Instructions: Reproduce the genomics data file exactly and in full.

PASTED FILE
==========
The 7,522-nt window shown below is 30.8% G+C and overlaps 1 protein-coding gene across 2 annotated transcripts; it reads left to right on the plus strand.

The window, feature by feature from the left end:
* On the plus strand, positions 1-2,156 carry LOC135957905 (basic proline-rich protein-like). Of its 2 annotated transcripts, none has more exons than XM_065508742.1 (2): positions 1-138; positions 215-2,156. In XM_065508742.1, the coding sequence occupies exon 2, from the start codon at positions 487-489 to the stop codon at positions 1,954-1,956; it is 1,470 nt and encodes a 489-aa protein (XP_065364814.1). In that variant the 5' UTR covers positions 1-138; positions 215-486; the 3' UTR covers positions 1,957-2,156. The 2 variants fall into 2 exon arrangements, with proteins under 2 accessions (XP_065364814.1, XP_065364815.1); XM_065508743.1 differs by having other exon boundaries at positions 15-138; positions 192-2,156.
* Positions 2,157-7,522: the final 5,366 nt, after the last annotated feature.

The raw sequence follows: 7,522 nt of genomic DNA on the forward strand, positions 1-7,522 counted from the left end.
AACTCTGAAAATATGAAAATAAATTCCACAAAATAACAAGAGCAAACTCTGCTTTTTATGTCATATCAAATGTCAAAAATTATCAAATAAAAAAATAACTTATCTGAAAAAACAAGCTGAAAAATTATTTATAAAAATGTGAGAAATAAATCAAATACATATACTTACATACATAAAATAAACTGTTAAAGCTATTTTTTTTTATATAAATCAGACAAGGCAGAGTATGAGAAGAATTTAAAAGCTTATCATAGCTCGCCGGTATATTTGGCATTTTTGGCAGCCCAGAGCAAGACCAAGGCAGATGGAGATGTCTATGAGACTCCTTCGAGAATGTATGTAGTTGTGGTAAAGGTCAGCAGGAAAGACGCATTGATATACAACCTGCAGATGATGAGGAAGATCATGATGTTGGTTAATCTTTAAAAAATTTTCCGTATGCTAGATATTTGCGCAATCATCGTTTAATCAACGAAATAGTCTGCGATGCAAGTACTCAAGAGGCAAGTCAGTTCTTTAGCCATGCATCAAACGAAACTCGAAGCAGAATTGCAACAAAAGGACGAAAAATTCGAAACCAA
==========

The 7,522-nt window shown below is 30.8% G+C and overlaps 1 protein-coding gene across 2 annotated transcripts; it reads left to right on the plus strand.

The window, feature by feature from the left end:
* On the plus strand, positions 1-2,156 carry LOC135957905 (basic proline-rich protein-like). Of its 2 annotated transcripts, none has more exons than XM_065508742.1 (2): positions 1-138; positions 215-2,156. In XM_065508742.1, the coding sequence occupies exon 2, from the start codon at positions 487-489 to the stop codon at positions 1,954-1,956; it is 1,470 nt and encodes a 489-aa protein (XP_065364814.1). In that variant the 5' UTR covers positions 1-138; positions 215-486; the 3' UTR covers positions 1,957-2,156. The 2 variants fall into 2 exon arrangements, with proteins under 2 accessions (XP_065364814.1, XP_065364815.1); XM_065508743.1 differs by having other exon boundaries at positions 15-138; positions 192-2,156.
* Positions 2,157-7,522: the final 5,366 nt, after the last annotated feature.

The raw sequence follows: 7,522 nt of genomic DNA on the forward strand, positions 1-7,522 counted from the left end.
AACTCTGAAAATATGAAAATAAATTCCACAAAATAACAAGAGCAAACTCTGCTTTTTATGTCATATCAAATGTCAAAAATTATCAAATAAAAAAATAACTTATCTGAAAAAACAAGCTGAAAAATTATTTATAAAAATGTGAGAAATAAATCAAATACATATACTTACATACATAAAATAAACTGTTAAAGCTATTTTTTTTTATATAAATCAGACAAGGCAGAGTATGAGAAGAATTTAAAAGCTTATCATAGCTCGCCGGTATATTTGGCATTTTTGGCAGCCCAGAGCAAGACCAAGGCAGATGGAGATGTCTATGAGACTCCTTCGAGAATGTATGTAGTTGTGGTAAAGGTCAGCAGGAAAGACGCATTGATATACAACCTGCAGATGATGAGGAAGATCATGATGTTGGTTAATCTTTAAAAAATTTTCCGTATGCTAGATATTTGCGCAATCATCGTTTAATCAACGAAATAGTCTGCGATGCAAGTACTCAAGAGGCAAGTCAGTTCTTTAGCCATGCATCAAACGAAACTCGAAGCAGAATTGCAACAAAAGGACGAAAAATTCGAAACCAA